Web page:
Cameron said that he never spoke to Miller or other developers about their bids, instead referring them to broker William Goodglick's firm. "I have been scrupulously honest," Cameron said in his memo.
The board, at the behest of Palm and Beverly, directed attorney Audrey Oliver of the county counsel's office to look into Acosta's contentions.
Beverly then asked for a similar investigation of Acosta. He said he had received information from an undisclosed source that Acosta--who works as an executive in the personal banking division of the Crocker National Bank--may have been in line for compensation from Crocker if it had been awarded the contract to serve as the district's investment counselor for the Aviation sales proceeds. Earlier this month, the board awarded the contract to Union Bank. Acosta took no part in the deliberations or voting.
"I have a good source," said Beverly, acknowledging moments later that his information could turn out to be "a misunderstanding (or) a quote out of context."
Beverly also said that Acosta may have sought to lobby a district employee about the contract.
Acosta retorted: "I stayed away from (the contract negotiations) with a 10-foot pole." He added that the personal banking division for which he works is separate from the investment division that sought the contract.
At most, Acosta said, he introduced his fellow employees to Cameron.
"I did not partake in any negotiations or discussions," Acosta said. "I received no (profits) and could receive no profits."
Crocker Regional Vice President Daniel Grow Jr. said in a phone conversation Thursday: "(Acosta) was really not involved in the proposal at all . . . (he) did not receive any financial reward of any type."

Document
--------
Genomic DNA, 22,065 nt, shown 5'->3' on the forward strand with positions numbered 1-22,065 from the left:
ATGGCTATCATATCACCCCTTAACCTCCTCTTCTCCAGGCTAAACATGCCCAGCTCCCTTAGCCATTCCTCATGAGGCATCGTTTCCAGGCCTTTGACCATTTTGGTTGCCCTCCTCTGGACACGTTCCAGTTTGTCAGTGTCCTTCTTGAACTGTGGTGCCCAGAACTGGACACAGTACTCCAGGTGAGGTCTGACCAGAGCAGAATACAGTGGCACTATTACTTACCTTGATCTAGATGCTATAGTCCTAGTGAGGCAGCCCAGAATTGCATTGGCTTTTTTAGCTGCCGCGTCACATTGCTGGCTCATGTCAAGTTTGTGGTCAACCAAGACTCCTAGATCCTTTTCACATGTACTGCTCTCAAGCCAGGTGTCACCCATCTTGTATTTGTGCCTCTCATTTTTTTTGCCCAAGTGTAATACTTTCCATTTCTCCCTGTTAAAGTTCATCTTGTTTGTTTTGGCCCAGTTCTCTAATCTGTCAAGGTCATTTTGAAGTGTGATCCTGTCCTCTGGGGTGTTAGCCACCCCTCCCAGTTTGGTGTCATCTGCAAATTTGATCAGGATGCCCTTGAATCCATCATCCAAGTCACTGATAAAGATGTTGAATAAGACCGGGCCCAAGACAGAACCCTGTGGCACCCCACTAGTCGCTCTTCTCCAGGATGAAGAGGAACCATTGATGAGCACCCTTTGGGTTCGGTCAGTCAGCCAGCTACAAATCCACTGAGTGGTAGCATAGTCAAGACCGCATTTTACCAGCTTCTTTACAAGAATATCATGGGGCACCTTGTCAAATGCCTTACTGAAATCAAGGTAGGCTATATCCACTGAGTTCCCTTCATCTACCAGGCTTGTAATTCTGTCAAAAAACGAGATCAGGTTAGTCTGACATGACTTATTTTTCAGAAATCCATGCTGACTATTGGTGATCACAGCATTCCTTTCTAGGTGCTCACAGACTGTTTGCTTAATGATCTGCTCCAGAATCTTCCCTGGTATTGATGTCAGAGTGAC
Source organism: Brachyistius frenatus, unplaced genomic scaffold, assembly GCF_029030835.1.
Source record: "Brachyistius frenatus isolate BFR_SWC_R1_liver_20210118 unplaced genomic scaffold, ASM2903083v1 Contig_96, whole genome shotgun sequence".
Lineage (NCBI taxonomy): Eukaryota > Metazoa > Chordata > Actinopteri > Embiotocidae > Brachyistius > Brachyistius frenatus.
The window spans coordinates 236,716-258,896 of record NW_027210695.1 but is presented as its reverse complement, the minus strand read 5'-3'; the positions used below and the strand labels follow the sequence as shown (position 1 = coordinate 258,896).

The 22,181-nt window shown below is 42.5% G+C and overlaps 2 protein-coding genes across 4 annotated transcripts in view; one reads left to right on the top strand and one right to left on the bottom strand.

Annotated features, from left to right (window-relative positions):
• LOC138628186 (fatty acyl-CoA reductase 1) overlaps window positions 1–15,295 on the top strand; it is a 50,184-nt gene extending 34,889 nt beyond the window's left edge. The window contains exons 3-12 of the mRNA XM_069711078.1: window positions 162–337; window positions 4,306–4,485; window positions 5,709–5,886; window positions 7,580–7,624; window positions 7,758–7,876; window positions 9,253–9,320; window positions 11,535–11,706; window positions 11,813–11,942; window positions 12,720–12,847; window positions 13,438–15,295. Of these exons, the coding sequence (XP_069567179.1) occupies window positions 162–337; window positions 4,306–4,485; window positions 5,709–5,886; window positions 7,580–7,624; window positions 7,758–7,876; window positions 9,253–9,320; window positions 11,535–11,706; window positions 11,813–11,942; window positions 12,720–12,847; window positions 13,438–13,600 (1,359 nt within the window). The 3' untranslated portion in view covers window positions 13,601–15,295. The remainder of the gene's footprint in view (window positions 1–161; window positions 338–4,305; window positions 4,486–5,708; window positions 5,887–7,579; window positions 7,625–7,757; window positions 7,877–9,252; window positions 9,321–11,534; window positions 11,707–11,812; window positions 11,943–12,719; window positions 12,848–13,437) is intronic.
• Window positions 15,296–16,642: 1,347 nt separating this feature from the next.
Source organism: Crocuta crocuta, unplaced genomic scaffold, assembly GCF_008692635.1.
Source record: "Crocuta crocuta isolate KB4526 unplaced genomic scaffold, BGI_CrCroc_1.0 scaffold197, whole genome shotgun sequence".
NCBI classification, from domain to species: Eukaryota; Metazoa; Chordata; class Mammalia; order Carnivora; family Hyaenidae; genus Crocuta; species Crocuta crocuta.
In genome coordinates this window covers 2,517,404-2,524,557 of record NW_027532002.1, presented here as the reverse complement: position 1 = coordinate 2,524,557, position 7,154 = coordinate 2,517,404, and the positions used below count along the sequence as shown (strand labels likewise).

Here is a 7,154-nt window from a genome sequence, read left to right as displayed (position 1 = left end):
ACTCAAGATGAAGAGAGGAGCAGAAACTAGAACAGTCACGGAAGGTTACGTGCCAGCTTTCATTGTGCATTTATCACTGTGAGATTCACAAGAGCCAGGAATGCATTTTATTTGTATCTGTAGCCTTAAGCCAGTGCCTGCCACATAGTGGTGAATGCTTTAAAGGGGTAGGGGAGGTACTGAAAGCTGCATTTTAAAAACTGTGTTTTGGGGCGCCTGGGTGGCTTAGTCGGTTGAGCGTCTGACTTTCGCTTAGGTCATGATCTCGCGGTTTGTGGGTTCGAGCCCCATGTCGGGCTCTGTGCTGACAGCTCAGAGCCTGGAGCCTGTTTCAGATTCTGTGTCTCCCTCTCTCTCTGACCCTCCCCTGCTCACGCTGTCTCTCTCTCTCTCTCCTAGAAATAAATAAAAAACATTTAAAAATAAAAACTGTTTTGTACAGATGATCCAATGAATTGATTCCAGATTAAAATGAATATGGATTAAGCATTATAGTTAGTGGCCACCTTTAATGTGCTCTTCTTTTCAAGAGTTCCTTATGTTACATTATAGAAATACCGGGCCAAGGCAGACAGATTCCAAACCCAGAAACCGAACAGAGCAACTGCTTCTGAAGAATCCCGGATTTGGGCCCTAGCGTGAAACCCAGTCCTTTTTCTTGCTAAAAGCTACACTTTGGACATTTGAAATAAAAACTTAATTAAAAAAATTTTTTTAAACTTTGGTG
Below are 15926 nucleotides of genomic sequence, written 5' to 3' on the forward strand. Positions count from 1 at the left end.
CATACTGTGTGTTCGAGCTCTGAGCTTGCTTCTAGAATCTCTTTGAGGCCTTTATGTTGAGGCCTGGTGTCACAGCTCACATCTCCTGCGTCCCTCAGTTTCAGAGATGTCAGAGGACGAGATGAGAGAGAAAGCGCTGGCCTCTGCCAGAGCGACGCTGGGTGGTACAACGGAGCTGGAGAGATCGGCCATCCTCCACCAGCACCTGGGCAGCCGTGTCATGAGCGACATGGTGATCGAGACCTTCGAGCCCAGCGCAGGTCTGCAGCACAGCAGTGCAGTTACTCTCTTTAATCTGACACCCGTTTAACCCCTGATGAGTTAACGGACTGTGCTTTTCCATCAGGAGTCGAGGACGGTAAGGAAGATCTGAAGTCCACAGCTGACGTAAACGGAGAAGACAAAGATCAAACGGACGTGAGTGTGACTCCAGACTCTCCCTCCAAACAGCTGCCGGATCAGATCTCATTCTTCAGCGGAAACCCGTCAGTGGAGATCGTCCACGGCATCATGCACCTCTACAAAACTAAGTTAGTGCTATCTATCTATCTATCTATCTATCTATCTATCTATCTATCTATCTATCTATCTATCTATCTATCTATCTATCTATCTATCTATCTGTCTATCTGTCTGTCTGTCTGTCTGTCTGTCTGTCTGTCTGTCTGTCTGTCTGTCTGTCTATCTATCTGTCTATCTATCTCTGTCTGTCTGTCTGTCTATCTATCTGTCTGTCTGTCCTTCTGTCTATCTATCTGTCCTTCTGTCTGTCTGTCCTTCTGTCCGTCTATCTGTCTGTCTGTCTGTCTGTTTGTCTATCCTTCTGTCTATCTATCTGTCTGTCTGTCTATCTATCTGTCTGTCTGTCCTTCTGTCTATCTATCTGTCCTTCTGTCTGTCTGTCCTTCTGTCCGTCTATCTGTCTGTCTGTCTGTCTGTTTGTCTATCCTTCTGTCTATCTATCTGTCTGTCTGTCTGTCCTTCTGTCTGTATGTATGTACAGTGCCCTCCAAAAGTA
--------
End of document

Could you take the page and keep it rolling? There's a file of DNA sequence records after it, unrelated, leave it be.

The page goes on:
"I'm convinced," said Acosta, "this is Beverly's method of focusing attention away from the superintendent."
Cameron, who said he welcomed the investigation of the Aviation sale because "there are no improprieties; Mr. Acosta is speaking through his ear," added that he also saw no impropriety in Acosta calling him to let him know that Crocker representatives would be visiting the district office.
At the Wednesday session, Cameron's educational leadership skills were staunchly defended by the district's managers' association, which conducted its own evaluation of his performance.
In a statement read by Mira Costa High School Principal William Wilcox, the administrators cited Cameron's role in increasing graduation requirements and refusing to lay off teachers or shorten the school day. His commitment to education and its improvement, they said, is "strong and ongoing."
Ironically, Cameron received a lower mark in educational leadership than in most other categories on a 1984 administrators' evaluation of his performance that Cameron released publicly Wednesday.
Although the evaluation on educational leadership cited almost as many positive areas of satisfactory performance as negative performance, administrators said improvements were needed in instruction, curriculum and morale.
At the meeting, Acosta also released a photocopy of a typed, three-line threatening memo he said he found in his home mailbox last weekend.
"If you think we're going to let you fire Hugh, you better think twice," it read. "You and (fellow board member Lyn) Flory instead should watch over your families. Who knows what could happen to them?"
Cameron later questioned the seriousness of the threat, which Acosta said he had turned over to police.
"I thought I was in a comic strip for a minute (when Acosta read the letter)," Cameron said. "I'm just astounded anything like that could happen."